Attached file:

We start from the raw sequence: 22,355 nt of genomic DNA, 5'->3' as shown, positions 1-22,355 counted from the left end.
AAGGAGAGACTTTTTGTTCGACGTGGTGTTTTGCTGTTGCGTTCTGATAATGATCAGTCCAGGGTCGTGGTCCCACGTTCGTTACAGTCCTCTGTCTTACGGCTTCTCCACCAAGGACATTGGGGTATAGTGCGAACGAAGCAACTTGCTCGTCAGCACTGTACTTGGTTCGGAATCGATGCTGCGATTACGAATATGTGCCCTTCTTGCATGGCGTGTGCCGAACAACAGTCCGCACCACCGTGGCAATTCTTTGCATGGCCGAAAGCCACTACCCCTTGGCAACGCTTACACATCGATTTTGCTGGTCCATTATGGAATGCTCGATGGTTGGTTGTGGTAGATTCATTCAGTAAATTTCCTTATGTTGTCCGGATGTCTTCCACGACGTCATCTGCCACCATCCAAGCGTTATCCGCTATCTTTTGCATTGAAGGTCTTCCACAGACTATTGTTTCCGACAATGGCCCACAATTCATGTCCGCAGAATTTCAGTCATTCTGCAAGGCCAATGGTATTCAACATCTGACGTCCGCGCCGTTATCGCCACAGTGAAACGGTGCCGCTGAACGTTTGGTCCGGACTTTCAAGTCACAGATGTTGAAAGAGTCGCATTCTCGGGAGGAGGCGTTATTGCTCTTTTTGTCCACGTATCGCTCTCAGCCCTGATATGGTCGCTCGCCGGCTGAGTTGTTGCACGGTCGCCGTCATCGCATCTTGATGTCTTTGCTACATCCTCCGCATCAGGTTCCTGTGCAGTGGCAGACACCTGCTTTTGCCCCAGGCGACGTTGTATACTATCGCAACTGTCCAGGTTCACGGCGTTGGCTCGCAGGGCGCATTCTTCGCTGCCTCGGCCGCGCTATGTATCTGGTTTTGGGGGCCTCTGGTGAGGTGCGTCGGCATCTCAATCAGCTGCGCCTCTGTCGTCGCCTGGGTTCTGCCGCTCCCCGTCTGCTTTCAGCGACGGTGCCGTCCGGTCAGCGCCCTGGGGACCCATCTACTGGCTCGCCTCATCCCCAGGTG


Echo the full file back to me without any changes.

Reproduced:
We start from the raw sequence: 22,355 nt of genomic DNA, 5'->3' as shown, positions 1-22,355 counted from the left end.
AAGGAGAGACTTTTTGTTCGACGTGGTGTTTTGCTGTTGCGTTCTGATAATGATCAGTCCAGGGTCGTGGTCCCACGTTCGTTACAGTCCTCTGTCTTACGGCTTCTCCACCAAGGACATTGGGGTATAGTGCGAACGAAGCAACTTGCTCGTCAGCACTGTACTTGGTTCGGAATCGATGCTGCGATTACGAATATGTGCCCTTCTTGCATGGCGTGTGCCGAACAACAGTCCGCACCACCGTGGCAATTCTTTGCATGGCCGAAAGCCACTACCCCTTGGCAACGCTTACACATCGATTTTGCTGGTCCATTATGGAATGCTCGATGGTTGGTTGTGGTAGATTCATTCAGTAAATTTCCTTATGTTGTCCGGATGTCTTCCACGACGTCATCTGCCACCATCCAAGCGTTATCCGCTATCTTTTGCATTGAAGGTCTTCCACAGACTATTGTTTCCGACAATGGCCCACAATTCATGTCCGCAGAATTTCAGTCATTCTGCAAGGCCAATGGTATTCAACATCTGACGTCCGCGCCGTTATCGCCACAGTGAAACGGTGCCGCTGAACGTTTGGTCCGGACTTTCAAGTCACAGATGTTGAAAGAGTCGCATTCTCGGGAGGAGGCGTTATTGCTCTTTTTGTCCACGTATCGCTCTCAGCCCTGATATGGTCGCTCGCCGGCTGAGTTGTTGCACGGTCGCCGTCATCGCATCTTGATGTCTTTGCTACATCCTCCGCATCAGGTTCCTGTGCAGTGGCAGACACCTGCTTTTGCCCCAGGCGACGTTGTATACTATCGCAACTGTCCAGGTTCACGGCGTTGGCTCGCAGGGCGCATTCTTCGCTGCCTCGGCCGCGCTATGTATCTGGTTTTGGGGGCCTCTGGTGAGGTGCGTCGGCATCTCAATCAGCTGCGCCTCTGTCGTCGCCTGGGTTCTGCCGCTCCCCGTCTGCTTTCAGCGACGGTGCCGTCCGGTCAGCGCCCTGGGGACCCATCTACTGGCTCGCCTCATCCCCAGGTG